Dennis’ Local Almanac

By DENNIS McTIGHE

Laguna escapes winter’s wrath

On Sunday, Jan. 14, the only places escaping winter’s wrath were Southern California, Southern Arizona, and central and southern Florida. The rest of the continent is under deep freeze. At present, there are 27 states under the effects of wind chills below zero – with spots along the northern tier of states recording wind chill factors exceeding 40 below zero as a strong polar vortex has bullied its way deep into our country.

Just to refresh your memory, wind chill is a measure of the amount of heat lost from the skin as the wind blows over it, in other words, how much colder we feel the temperature to be because of the wind blowing. For instance, when the temperature is 32 degrees Fahrenheit, a 10-mph wind will make it feel as though it is 23F. An increase in wind speed, for example 25 mph, will cause the temp to feel as though it is 10F.

The idea was developed to consider the conditions likely to be experienced by those working in Antarctica. The obvious problem there is frostbite, and research showed that wind speed was critical to the development of the condition. Scientists realized that it was quite possible to work in temperatures as low as -40F, but that it would take only a wind speed of 3 or 4 mph to make an enormous difference. Wind chill readings don’t really come into play until the temp is below about 62-65 degrees Fahrenheit. You might say that WCF is the opposite of heat index in many ways.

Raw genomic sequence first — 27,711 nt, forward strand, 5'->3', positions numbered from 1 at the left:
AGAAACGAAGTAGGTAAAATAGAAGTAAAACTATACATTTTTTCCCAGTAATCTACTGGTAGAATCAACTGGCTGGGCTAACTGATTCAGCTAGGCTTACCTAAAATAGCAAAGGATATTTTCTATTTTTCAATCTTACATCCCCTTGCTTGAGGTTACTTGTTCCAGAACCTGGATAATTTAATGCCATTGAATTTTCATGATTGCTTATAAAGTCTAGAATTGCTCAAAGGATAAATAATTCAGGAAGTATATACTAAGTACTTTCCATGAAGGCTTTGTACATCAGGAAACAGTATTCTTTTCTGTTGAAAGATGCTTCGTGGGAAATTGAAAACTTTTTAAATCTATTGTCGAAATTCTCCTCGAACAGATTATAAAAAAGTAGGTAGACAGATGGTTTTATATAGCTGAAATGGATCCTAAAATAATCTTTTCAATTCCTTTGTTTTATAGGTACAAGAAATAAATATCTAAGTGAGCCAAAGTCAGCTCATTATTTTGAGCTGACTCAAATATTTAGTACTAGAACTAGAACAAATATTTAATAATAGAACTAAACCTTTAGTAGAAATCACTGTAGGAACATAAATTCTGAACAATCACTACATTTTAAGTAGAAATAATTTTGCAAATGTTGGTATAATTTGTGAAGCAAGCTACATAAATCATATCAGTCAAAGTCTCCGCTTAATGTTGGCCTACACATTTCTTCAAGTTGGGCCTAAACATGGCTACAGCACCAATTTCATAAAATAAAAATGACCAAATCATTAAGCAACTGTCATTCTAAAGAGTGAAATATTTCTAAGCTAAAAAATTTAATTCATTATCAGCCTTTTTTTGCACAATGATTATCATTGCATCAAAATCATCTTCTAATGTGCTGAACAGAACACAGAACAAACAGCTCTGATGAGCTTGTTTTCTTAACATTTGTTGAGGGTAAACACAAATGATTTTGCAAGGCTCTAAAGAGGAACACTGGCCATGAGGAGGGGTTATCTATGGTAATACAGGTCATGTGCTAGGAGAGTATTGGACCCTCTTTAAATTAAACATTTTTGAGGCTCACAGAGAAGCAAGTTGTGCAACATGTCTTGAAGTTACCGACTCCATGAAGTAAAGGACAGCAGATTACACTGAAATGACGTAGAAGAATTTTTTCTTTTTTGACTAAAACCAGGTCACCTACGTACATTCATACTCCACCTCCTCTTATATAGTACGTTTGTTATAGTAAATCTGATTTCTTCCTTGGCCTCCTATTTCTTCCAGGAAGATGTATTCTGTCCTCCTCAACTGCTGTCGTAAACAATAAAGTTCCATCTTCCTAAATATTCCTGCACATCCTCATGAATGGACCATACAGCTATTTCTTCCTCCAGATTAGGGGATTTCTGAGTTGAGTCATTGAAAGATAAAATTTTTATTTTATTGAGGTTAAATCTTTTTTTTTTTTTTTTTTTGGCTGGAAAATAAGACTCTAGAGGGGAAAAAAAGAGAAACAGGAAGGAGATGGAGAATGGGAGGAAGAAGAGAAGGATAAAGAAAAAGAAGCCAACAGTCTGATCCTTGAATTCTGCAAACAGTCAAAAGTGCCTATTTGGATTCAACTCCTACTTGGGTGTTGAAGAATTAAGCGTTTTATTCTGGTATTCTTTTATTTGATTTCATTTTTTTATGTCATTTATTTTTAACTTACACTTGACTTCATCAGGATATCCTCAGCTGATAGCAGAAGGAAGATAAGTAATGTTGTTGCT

Here in Laguna, we seldom must adapt to extreme temps, as it rarely gets below freezing at night – and temps above 90 are few and far between. Plants and animals demonstrate a wide range of physical adaptations and behavioral strategies for surviving and thriving in environments in which the latitude and climate are major determining factors. Plants typically display adaptations in their leaves and roots, the forms of which may enable them to best obtain sunlight, retain moisture, survive extremes of temperature and humidity, protect them from severe winds and allow them to thrive where nutrients are in short supply.

The main concern for animals in relation to climate is probably that of temperature, which the ectothermic, or “cold blooded” animal is governed by the temperature of their surroundings. In endothermic, or “warm blooded” animals, it may be determined to an extent by the ambient temperature, but relies primarily on internal temperature regulation, which is achieved by processing carbohydrates and body fat.

The wind chill effect is the apparent temperature felt on exposed skin because of the combination of air temp and wind speed, except at higher temps, usually above 65 or so. The wind chill temp is always lower than the existing air temp because any wind increases the rate at which moisture evaporates, from the skin and carries heat away from the body. Take notes, as there’ll be a quiz in the morning.

Finally, honoring the late Martin Luther King Jr. See you next week, ALOHA!

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